Recognizing the Legacy of Slavery in Rhode Island

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In recent decades Rhode Islanders have come to terms with the history of slavery in Rhode Island, which was a center of the transatlantic slave trade. Newport, Providence, Bristol, and Warren were all destinations in the middle passage, and enslaved people worked in the plantations of Washington County where URI is located. This panel brings together representatives from three local organizations that are working to commemorate and raise awareness of this history: the Newport Middle Passage Ceremony and Port Marker Project; Rhode Island Slave History Medallions; and the Center for Reconciliation.

Victoria Johnson is a member of the founding committee and steering committee for the Newport Middle Passage Ceremony and Port Marker Project. She also co-chaired the committee to establish the group’s 501c3 status. A native of Newport, Mrs. Johnson had a distinguished career in teaching, coaching and educational administration that included becoming the first female African American principal of a secondary school in Rhode Island. She is active in the Newport Historical Society, Governor’s Board for the Bank of Newport, Newport Women’s League, National Association of Colored Women’s Clubs, Newport Hospital Board of Directors, Newport “Rec” Reunion Committee and Newport County NAACP. She participates on many scholarship committees with the Rhode Island Foundation so that worthy and qualified students may have financial aid to attend college.

James DeWolf Perry serves on the board of directors of the Center for Reconciliation in Providence. He was nominated for an Emmy Award as the principal historical consultant for the PBS documentary “Traces of the Trade: A Story from the Deep North,” about the legacy of the slave trade in New England. He also appears throughout the film as a descendant of James DeWolf, the most prolific slave trader in U.S. history. Mr. Perry co-founded the Tracing Center on Histories and Legacies of Slavery and, while its executive director, designed and led many of the Center’s public programs on racial healing and equity, as well as professional workshops in education and public history. He edited Interpreting Slavery at Museums and Historic Sites (Rowman & Littlefield, 2015), and his other published work addresses the teaching and interpretation of slavery and its legacy.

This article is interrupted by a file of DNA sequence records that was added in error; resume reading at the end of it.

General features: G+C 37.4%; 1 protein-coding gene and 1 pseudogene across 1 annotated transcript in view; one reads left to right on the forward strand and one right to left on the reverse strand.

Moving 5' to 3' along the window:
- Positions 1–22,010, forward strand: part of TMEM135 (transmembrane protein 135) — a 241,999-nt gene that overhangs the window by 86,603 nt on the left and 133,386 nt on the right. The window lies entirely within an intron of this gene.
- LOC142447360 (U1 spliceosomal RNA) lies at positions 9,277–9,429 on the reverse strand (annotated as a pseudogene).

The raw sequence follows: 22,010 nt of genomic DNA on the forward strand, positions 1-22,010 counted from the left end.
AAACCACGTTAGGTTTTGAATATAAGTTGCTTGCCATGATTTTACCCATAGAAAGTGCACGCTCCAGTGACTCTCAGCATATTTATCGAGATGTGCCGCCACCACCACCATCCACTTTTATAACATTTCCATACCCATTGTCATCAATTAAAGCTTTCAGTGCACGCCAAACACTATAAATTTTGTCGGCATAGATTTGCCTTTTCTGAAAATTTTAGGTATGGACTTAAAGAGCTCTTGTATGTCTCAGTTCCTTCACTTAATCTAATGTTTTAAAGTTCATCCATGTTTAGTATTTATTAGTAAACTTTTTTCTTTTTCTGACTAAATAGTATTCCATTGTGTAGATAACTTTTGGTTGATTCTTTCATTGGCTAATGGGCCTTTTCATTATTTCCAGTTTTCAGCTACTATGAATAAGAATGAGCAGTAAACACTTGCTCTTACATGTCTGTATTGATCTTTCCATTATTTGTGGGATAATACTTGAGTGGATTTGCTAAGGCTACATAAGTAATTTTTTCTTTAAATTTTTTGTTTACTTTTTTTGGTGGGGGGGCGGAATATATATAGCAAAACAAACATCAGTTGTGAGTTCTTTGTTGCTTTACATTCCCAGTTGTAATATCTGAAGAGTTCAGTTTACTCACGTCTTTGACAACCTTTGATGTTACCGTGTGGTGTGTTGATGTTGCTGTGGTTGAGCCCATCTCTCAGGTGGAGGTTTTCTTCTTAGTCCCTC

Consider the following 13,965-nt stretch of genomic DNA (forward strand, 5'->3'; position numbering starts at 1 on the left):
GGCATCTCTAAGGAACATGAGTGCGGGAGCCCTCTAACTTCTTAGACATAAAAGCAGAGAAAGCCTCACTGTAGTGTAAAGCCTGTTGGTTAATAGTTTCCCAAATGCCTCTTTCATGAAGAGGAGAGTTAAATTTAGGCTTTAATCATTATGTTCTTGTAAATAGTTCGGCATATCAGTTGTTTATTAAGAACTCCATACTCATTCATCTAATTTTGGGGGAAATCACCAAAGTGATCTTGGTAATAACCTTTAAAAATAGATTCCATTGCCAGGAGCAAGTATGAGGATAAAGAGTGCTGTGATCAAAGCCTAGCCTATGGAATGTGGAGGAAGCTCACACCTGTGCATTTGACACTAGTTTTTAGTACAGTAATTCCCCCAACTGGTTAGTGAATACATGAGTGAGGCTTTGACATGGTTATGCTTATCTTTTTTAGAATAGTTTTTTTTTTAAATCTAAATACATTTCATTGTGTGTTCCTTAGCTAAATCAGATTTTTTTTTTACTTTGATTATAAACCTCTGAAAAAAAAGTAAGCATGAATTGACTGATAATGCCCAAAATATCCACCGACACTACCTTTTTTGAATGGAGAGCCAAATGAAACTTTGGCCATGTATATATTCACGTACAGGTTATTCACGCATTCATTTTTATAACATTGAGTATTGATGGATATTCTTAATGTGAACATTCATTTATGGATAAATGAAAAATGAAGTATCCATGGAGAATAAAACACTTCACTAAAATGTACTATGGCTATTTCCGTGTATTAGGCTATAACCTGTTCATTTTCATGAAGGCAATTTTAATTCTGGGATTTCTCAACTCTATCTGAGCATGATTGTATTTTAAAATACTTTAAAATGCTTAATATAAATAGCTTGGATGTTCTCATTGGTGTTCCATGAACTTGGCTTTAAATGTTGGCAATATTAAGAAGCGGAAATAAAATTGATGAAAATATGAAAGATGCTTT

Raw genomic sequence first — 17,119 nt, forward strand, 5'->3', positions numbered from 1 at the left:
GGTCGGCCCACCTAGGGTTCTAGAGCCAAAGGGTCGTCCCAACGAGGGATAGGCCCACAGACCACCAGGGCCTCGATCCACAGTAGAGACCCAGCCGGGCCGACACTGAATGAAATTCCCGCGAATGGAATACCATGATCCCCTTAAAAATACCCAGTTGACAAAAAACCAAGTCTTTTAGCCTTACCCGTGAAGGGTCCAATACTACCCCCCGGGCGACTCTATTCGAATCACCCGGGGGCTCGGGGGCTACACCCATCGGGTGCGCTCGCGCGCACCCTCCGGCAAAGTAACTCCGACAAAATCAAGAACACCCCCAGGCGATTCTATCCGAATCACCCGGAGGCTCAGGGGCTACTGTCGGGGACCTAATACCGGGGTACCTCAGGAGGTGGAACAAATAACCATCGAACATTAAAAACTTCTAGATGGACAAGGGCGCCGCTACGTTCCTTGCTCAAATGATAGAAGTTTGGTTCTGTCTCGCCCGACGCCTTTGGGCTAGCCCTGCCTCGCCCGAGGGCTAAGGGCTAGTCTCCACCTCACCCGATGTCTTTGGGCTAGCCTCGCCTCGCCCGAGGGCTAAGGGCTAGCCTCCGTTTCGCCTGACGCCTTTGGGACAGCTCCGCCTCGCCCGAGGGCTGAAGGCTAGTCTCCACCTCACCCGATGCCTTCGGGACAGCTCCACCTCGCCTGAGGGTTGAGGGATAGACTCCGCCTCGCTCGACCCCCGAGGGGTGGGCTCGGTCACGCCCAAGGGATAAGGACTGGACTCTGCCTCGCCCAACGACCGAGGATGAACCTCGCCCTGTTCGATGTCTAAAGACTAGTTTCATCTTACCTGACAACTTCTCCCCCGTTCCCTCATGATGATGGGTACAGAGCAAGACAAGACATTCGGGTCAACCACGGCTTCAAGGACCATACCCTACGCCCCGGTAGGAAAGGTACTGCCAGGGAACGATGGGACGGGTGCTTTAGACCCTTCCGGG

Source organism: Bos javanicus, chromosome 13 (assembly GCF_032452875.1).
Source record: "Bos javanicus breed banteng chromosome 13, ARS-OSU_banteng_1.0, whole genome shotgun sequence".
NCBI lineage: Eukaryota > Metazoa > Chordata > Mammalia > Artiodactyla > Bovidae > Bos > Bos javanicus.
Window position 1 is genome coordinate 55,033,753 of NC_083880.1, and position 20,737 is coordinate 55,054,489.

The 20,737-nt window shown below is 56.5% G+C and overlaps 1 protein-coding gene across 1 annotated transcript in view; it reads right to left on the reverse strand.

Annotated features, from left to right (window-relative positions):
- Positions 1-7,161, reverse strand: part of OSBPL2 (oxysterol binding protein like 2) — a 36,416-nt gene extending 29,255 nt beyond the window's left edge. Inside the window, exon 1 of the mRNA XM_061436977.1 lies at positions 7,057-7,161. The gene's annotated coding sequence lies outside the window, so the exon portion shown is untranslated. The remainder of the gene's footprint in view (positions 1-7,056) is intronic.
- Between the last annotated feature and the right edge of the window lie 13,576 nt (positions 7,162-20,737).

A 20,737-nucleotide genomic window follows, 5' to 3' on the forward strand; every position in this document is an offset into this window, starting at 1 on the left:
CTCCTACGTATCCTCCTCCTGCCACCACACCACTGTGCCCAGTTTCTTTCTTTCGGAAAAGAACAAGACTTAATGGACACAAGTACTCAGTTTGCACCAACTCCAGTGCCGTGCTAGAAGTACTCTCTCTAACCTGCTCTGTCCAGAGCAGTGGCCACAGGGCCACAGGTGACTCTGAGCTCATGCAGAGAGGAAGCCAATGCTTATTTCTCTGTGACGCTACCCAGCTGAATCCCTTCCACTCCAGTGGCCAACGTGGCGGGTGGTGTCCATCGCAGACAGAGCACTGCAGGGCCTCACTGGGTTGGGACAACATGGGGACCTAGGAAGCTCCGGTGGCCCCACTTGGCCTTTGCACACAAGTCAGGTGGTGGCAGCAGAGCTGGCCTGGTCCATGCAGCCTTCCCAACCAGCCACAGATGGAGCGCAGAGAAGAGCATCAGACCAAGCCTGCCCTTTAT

Charles Roberts is the Founder and Executive Director of Rhode Island Slave History Medallions, a nonprofit, placed-based statewide education program recognized by the Rhode Island General Assembly. Mr. Roberts is a native Rhode Islander whose family has lived in Newport since 1889. A visual artist, he studied graphic design at the Rhode Island School of Design and has exhibited his work at the Spring Bull Gallery, Newport Art Museum, DeBlois Gallery and Hope Street Gallery, all in Rhode Island, as well as the New Jersey State House. He also worked in concert production/promotion with Warner Atlantic Electra Records in New York, in which capacity he worked with James Brown, Chaka Kahn, Gladys Knight, Run DMC and other artists. Mr. Roberts also has organized gospel concerts in Rhode Island at the Veteran’s Memorial Hall and Providence Performing Arts Center, while managing and producing the popular First Night Newport, a city-wide New Year’s Eve Celebration of the Arts, for nearly a decade